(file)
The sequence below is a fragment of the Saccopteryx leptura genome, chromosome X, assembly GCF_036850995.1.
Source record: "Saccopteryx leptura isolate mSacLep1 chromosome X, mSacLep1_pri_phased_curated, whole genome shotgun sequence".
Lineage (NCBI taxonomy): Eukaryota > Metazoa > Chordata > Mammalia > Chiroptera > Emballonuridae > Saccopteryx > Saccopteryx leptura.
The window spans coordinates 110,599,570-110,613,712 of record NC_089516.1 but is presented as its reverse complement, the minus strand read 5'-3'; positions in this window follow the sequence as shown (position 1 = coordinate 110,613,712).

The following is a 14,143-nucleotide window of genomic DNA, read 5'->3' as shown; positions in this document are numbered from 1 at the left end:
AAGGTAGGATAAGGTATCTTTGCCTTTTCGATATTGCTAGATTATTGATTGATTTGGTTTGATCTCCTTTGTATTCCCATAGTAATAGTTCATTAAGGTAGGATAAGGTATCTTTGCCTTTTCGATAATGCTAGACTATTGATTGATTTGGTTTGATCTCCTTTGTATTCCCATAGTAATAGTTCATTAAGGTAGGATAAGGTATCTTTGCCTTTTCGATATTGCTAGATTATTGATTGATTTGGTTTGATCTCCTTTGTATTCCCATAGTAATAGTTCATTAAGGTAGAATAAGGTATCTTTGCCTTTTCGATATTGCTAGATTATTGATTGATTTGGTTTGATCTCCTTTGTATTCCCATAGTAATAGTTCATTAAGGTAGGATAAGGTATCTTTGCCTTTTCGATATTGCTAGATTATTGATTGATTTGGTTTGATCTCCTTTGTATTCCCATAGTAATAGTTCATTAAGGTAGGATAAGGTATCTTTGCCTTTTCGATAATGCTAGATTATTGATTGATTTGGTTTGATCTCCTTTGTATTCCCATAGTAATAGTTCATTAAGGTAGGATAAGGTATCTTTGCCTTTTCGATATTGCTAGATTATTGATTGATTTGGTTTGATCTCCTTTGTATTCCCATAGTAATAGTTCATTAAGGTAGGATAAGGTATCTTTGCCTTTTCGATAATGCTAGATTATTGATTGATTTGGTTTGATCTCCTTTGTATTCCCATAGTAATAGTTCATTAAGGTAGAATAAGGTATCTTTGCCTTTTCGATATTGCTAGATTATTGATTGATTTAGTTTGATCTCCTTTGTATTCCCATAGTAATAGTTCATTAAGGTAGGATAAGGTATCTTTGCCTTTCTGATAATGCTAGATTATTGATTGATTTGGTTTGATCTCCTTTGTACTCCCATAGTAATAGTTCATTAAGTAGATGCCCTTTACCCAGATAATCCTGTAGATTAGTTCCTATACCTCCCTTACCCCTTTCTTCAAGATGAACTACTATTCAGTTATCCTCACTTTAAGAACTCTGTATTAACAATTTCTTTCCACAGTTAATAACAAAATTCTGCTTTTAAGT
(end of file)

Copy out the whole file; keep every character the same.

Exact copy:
The sequence below is a fragment of the Saccopteryx leptura genome, chromosome X, assembly GCF_036850995.1.
Source record: "Saccopteryx leptura isolate mSacLep1 chromosome X, mSacLep1_pri_phased_curated, whole genome shotgun sequence".
Lineage (NCBI taxonomy): Eukaryota > Metazoa > Chordata > Mammalia > Chiroptera > Emballonuridae > Saccopteryx > Saccopteryx leptura.
The window spans coordinates 110,599,570-110,613,712 of record NC_089516.1 but is presented as its reverse complement, the minus strand read 5'-3'; positions in this window follow the sequence as shown (position 1 = coordinate 110,613,712).

The following is a 14,143-nucleotide window of genomic DNA, read 5'->3' as shown; positions in this document are numbered from 1 at the left end:
AAGGTAGGATAAGGTATCTTTGCCTTTTCGATATTGCTAGATTATTGATTGATTTGGTTTGATCTCCTTTGTATTCCCATAGTAATAGTTCATTAAGGTAGGATAAGGTATCTTTGCCTTTTCGATAATGCTAGACTATTGATTGATTTGGTTTGATCTCCTTTGTATTCCCATAGTAATAGTTCATTAAGGTAGGATAAGGTATCTTTGCCTTTTCGATATTGCTAGATTATTGATTGATTTGGTTTGATCTCCTTTGTATTCCCATAGTAATAGTTCATTAAGGTAGAATAAGGTATCTTTGCCTTTTCGATATTGCTAGATTATTGATTGATTTGGTTTGATCTCCTTTGTATTCCCATAGTAATAGTTCATTAAGGTAGGATAAGGTATCTTTGCCTTTTCGATATTGCTAGATTATTGATTGATTTGGTTTGATCTCCTTTGTATTCCCATAGTAATAGTTCATTAAGGTAGGATAAGGTATCTTTGCCTTTTCGATAATGCTAGATTATTGATTGATTTGGTTTGATCTCCTTTGTATTCCCATAGTAATAGTTCATTAAGGTAGGATAAGGTATCTTTGCCTTTTCGATATTGCTAGATTATTGATTGATTTGGTTTGATCTCCTTTGTATTCCCATAGTAATAGTTCATTAAGGTAGGATAAGGTATCTTTGCCTTTTCGATAATGCTAGATTATTGATTGATTTGGTTTGATCTCCTTTGTATTCCCATAGTAATAGTTCATTAAGGTAGAATAAGGTATCTTTGCCTTTTCGATATTGCTAGATTATTGATTGATTTAGTTTGATCTCCTTTGTATTCCCATAGTAATAGTTCATTAAGGTAGGATAAGGTATCTTTGCCTTTCTGATAATGCTAGATTATTGATTGATTTGGTTTGATCTCCTTTGTACTCCCATAGTAATAGTTCATTAAGTAGATGCCCTTTACCCAGATAATCCTGTAGATTAGTTCCTATACCTCCCTTACCCCTTTCTTCAAGATGAACTACTATTCAGTTATCCTCACTTTAAGAACTCTGTATTAACAATTTCTTTCCACAGTTAATAACAAAATTCTGCTTTTAAGT